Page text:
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What’s Your Relationship With Nature?

Mine has been mostly a lie

By Lucy Dan (she/her/她)Published 3 years ago 3 min read
What’s Your Relationship With Nature?
Photo by Tim Swaan on Unsplash

As a writer, do you write about the things you know and believe in, or do you write about what everyone else is writing about? Which of the two do you think is better?

I’m still struggling with this one.

It came from a fleeting thought to myself: I should stop writing about nature. I am such an imposter when it comes to crafting pieces about anything nature related, as your locally grown indoor plant.

Don’t get me wrong. I think that nature is a great as a concept. I am so jealous of those who love nature and can interact with it. I look at Aimée Gramblin ’s posts about gardening and my internet brain internally whispers: “…#goals”.


However, somewhere along the evolutionary line, someone like me was born. Someone who is definitely an “indoor plant”, a greenhouse baby grown in the most controlled of indoor conditions; unsuited for all kinds of outdoor weather.

By Coley Christine on Unsplash

In the spring, summer and autumn, I am deeply allergic, and when I say that I mean so deeply allergic to the outdoors that even on anti-histamines, my body treats me to the whole suite. For the entirety of all of these seasons, I am sneezing, my eyes are watering and stinging, and my nose will leak like an improperly shut faucet.

This isn’t exactly the best combination of symptoms to exhibit when I’m outside right now, placing me in the direct path of getting yelled “you’re the Chinese virus!” from across the street.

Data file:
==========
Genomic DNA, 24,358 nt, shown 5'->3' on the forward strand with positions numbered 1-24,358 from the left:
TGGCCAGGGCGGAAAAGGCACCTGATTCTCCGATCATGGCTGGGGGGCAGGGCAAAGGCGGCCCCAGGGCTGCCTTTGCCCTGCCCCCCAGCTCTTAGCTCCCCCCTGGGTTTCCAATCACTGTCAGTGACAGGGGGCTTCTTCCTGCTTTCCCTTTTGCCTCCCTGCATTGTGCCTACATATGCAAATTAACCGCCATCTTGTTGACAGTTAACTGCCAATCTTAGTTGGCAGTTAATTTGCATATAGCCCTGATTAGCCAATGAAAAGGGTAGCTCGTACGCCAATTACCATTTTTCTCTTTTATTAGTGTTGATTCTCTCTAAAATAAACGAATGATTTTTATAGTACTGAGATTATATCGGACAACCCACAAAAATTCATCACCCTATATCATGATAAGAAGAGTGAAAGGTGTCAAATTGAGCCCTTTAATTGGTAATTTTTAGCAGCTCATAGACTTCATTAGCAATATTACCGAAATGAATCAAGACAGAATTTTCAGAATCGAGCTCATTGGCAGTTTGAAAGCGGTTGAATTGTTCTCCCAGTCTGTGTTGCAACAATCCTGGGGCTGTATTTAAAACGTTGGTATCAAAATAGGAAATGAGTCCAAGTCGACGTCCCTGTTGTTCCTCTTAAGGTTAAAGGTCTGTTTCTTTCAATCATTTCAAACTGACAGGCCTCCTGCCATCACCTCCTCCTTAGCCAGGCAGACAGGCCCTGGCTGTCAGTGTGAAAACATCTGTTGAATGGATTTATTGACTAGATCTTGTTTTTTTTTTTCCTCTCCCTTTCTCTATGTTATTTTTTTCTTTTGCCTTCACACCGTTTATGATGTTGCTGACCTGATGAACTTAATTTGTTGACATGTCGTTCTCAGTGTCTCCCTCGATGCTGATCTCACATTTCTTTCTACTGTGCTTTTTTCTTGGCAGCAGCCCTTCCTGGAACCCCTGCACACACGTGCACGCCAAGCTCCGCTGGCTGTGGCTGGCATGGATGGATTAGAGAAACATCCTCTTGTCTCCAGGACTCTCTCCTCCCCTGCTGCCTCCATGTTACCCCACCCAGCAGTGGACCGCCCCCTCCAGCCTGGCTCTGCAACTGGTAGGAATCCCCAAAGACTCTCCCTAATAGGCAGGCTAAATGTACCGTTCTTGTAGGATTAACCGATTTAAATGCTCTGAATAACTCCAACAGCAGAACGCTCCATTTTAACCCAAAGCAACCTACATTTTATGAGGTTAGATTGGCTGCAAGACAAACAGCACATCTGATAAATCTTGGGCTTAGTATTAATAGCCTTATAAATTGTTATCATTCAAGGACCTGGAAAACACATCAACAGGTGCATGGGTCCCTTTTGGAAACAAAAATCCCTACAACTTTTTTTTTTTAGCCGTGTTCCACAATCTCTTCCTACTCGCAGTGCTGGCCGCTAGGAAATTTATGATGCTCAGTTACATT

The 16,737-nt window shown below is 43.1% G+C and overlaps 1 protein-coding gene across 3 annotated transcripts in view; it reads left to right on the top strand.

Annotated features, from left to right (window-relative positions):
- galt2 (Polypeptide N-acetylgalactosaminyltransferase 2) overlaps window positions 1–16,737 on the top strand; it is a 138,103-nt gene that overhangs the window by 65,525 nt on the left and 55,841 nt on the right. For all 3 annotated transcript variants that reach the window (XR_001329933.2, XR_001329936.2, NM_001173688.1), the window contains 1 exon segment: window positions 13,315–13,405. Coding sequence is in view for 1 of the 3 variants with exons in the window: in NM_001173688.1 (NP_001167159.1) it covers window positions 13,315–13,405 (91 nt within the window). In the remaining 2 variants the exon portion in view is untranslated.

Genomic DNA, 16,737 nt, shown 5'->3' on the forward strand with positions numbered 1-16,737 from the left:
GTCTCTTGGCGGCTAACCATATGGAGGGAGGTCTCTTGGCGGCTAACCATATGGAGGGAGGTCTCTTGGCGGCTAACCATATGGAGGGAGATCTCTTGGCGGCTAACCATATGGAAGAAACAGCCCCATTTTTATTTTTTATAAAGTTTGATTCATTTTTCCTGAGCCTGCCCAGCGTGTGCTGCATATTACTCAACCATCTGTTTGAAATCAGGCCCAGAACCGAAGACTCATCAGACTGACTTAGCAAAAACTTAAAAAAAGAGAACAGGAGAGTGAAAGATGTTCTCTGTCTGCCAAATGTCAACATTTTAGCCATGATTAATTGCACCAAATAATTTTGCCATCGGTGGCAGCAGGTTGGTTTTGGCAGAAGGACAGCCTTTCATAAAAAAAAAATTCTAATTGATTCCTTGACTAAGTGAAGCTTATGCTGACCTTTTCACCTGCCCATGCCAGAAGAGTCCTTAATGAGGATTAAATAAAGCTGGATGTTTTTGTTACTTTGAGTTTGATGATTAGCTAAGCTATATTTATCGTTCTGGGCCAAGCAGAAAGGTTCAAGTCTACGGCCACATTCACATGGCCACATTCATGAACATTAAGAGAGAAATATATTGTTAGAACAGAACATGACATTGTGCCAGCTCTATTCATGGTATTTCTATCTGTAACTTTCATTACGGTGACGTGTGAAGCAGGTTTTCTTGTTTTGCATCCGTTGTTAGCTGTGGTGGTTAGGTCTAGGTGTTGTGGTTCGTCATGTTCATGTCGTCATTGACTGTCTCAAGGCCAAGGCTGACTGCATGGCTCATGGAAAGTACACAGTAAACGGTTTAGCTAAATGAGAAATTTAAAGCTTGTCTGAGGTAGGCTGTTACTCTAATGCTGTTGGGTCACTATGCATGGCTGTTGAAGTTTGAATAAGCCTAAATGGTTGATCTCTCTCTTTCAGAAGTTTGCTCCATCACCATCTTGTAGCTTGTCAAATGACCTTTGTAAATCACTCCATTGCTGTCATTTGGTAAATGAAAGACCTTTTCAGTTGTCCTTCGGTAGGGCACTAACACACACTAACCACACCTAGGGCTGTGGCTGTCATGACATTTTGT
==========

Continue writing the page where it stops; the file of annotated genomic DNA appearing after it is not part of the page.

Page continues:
By Jeremy Thomas on Unsplash

When the beautiful colours of the autumn finally arrive and my sense of smell returns as the allergens decline, I am met with a nasty surprise. The whole world smells like rot. You know that smell of the compost? I smell a faint but undying scent of this rotting throughout fall until winter arrives.

It’s most unfortunate because people always talk about the beautiful smells of nature, the flowers, the leaves, the forests. The only smell I associate with nature is that of leaves decaying.

By Ian Schneider on Unsplash

Winter is my favourite. Things are dead and not reproducing, and by things I mean plants and by reproducing I mean “not creating irritants that trigger a series of immune responses”. It smells like nothing because it is too cold to smell. For about one week in winter, all is beautiful as an overturned snowglobe. For the rest of the winter, all we see is the dirty ice and snow, mixed with ugly mud.

It’s the only season where I can comfortably go outside, but it requires nothing short of a spacesuit. My only “nature” walks outside are snow waddles, decked head to toe in snug.

It’s still nice though. This is my kind of outside, if I can even call it that.


So who am I to speak about Nature when I do not actually interact with Nature? To talk about waterfalls and forests and flowers and bugs as if we were the best of buddies, when 99% of my life is spent indoors?

Nature is as magical and mythical to me as dragons and fairies and space portals.

At the same time, perhaps it’s precisely because I cannot relate to nature in person that I’m trying to artificially create one through my writing. I can metaphorically be with nature, even if I cannot be a part of nature.


This reflection fit into a larger picture of not trying to bend and hide who I am to fit into a community, just because everyone else writes about nature as a metaphor for almost every aspect of life.

By Paul on Unsplash


I am not a flower child, not one of those kids who frolicked through the meadows.

I am a brain encased in bone, atop some marshmallow-jello flesh, completely unequipped to be anywhere other than inside an unnatural boxed cage. The ones that people write, with the contemptuous tone, about “being on their phones” and “being too artificial and caged inside” and “not understanding nature.”

I am making space for that because not everyone has access or has the ability to access nature.


This piece was first published here.


About the Creator

Lucy Dan (she/her/她)

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    Lucy Dan (she/her/她)Written by Lucy Dan (she/her/她)

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